A Deeper Look At Outside In…5 Things To Consider


This is another installment in my “A Deeper Look” series peeling back the layers of Outside In to better understand the meaning of various aspects and characteristics of the novel.

Reviews are such a big part of the book selling process. Whether the reviews are professional or amateur, from book critics, bloggers, or online posters, they all help create awareness for new books and guide prospective readers on what to buy. Authors and publishers accept this and prepare themselves that not everyone will like the book and criticism is a an integral part of the feedback loop. Ultimately criticism provides another lens through which to view the work and ultimately grow professionally.

Occasionally, however, facts and details about the story get misinterpreted or misunderstood and need to be clarified. As discussed in some of the other Deeper Look posts, following are the main reasons for my writing Outside In:

> Represent the Prevalence of Erik Erikson’s “Quarter-life Crises” Inducing Feelings of Isolation and Loneliness in Twenties to Early Thirties
> Draw Attention to the Immaturity and Delayed Rites of Passage Due to the Abundance of Choices and Extended Periods in Higher Education and Living at Home with Parents
> Raise Awareness of Societal Issues with Self-Medication and Addiction Through The Pursuit of Excess and Instant Gratification

Following are five things mentioned by reviewers to reconsider:

1) “The story is the author’s life story.” While I have used a few details from my own life, such as I was a teacher in St. Louis and I spent a few summers at Put-in-Bay, I am not the lead character Brad Shepherd. The details from my own life that I used were done so because they best fit the character or plot development and also, as mentioned in the Literary References blog post, I am paying tribute to The Portrait of the Artist as a Young Man by James Joyce as he did the same in his creation of Stephen Dedalus, his fictional alter ego. In addition, I’m having fun with the tendency of first novels to be autobiographical, leaving it up to the reader decide what actually happened and what is fabricated for the story.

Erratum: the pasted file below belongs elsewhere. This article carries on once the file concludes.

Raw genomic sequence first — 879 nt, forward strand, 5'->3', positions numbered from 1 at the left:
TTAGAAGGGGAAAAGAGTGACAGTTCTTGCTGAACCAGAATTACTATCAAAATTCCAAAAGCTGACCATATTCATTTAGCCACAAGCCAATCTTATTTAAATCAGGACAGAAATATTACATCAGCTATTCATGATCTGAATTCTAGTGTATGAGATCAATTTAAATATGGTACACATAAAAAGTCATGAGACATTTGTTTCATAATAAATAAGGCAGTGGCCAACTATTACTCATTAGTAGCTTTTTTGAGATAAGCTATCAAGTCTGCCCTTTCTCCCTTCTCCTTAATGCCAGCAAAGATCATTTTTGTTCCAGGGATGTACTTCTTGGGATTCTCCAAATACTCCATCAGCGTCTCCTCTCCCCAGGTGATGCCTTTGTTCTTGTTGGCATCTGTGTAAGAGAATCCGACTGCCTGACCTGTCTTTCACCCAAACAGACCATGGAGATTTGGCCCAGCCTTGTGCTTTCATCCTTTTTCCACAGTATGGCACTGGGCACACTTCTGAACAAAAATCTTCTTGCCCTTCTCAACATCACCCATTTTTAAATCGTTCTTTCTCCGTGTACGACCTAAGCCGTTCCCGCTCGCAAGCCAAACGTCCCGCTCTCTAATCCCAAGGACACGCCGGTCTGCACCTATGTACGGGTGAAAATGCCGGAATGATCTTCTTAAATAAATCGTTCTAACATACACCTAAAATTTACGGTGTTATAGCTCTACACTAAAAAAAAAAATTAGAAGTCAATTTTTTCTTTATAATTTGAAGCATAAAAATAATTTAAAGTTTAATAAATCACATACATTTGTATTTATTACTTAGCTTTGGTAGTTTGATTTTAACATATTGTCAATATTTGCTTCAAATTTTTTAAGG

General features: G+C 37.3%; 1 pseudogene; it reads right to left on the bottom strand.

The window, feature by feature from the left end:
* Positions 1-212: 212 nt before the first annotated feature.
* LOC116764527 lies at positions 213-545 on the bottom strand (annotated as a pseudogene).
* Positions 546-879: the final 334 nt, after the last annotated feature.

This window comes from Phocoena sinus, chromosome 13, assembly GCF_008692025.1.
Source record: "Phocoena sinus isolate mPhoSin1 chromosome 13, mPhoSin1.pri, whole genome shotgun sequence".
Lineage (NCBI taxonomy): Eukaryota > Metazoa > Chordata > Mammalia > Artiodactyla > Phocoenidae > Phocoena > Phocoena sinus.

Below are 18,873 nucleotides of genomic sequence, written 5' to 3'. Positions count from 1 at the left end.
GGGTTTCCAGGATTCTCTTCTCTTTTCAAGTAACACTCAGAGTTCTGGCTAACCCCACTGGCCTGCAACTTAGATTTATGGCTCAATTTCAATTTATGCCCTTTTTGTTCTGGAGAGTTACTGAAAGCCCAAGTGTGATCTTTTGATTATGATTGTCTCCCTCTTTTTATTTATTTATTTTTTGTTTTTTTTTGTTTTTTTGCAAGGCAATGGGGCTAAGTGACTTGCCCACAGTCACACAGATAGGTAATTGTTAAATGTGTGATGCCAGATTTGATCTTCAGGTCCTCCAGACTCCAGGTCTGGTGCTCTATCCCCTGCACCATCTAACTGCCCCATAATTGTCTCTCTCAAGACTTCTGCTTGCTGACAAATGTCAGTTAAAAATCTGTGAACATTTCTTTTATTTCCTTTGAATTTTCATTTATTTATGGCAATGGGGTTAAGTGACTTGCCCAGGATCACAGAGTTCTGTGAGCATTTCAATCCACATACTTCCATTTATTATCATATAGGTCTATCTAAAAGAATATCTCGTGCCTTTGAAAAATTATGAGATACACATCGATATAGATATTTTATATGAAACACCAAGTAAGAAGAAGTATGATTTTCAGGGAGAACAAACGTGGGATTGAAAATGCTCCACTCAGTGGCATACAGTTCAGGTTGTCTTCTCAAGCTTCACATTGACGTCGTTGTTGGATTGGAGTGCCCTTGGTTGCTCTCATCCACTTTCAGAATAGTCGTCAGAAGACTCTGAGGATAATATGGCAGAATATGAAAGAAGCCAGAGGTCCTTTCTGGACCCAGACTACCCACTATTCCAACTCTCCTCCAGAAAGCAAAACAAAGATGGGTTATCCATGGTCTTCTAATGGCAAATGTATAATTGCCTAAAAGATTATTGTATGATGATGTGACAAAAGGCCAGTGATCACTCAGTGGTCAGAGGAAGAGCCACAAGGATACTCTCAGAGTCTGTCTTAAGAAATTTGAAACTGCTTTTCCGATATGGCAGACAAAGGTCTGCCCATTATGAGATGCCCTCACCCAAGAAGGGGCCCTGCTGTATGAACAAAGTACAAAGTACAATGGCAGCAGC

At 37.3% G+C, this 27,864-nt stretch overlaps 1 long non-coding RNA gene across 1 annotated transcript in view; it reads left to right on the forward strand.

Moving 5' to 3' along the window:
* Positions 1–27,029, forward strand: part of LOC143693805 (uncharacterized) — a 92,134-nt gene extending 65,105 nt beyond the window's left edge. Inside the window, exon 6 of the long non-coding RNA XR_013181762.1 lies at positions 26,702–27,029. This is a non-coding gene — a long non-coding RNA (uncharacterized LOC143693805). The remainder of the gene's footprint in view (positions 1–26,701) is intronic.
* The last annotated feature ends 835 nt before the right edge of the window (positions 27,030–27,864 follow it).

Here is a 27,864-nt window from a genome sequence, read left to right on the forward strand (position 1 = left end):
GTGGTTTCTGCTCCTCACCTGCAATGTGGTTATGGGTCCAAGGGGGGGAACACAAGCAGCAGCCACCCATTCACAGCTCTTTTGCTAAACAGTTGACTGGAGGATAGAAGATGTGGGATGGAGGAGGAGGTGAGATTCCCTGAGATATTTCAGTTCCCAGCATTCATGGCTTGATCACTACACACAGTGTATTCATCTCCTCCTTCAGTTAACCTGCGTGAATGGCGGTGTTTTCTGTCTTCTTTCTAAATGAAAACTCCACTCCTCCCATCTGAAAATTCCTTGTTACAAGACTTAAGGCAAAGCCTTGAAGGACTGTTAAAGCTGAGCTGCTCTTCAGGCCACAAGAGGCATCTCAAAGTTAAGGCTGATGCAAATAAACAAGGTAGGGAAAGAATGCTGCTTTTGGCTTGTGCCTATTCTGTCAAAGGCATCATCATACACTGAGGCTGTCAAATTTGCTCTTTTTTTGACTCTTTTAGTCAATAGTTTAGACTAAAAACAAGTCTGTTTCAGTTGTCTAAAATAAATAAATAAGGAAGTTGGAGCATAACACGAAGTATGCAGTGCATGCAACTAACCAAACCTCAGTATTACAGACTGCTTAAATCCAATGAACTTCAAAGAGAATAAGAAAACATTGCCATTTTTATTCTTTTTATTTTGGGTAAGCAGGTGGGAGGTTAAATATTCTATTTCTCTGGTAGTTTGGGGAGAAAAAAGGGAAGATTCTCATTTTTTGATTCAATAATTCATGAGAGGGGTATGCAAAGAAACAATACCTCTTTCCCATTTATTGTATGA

2) “I didn’t relate to the drug use.” Well, I should hope not. In addition to the third bullet above, the excessive alcohol and drug use are exaggerated to symbolize the modern trials people face in their journeys of becoming. They start as recreational experimentation and the exploration of new experiences and quickly escalate in amount and frequency. This is done to show how easily people can fall into addiction, not even realizing it and completely losing themselves in the process.
3) “The characters frustrated me.” This is another intended response. Much like many of the flawed characters in the current popular television dramas, the characters in Outside In are intended to reflect the proliferation of self-centered and excessive behavior in modern culture. The characters function as a mirror to show the less desirable traits we all possess, and all are in one way or another lost. To find their way, they put themselves in environments to create the image of who they think they should be instead of allowing their trues selves to emerge.
4) “The book was not a mystery.” While there is some uncertainty about what the lead character will do, Outside In was never intended to be a mystery. It is literary fiction, which could be further specialized in the emerging category of new adult focusing on characters in their twenties to thirties confronting issues with identity, career and relationships. It is also categorized as a bildungsroman (novel of becoming), more commonly referred to as a coming of age story, but focuses on the moral and psychological growth of the protagonist ten years later in life than the traditional works in the bildungsroman genre.
5) “Plot was lacking in direction.” This is also a conscious choice and related to Outside In’s categorization as literary fiction, which is more character-driven than plot-driven like mainstream or other fiction genres. The events and actions intentionally wander and unfold in a way to represent the lost and searching aspect of the characters. The characters talk more about passion and living life to the fullest rather than doing anything except escaping to whatever to whatever vice is available. It is this contradiction and the layered characters and complex emotions and what they mean in a broader societal context that are at the core of the story more than solving something by adding up a series of events.

This post is by no means intended to refute others’ opinions. All views are welcome and appreciated. These are just additional points to consider and an attempt to continue the dialogue and discussion regarding Outside In. Feel free to comment your views on the points above or pose new questions via FacebookTwitter, or Goodreads.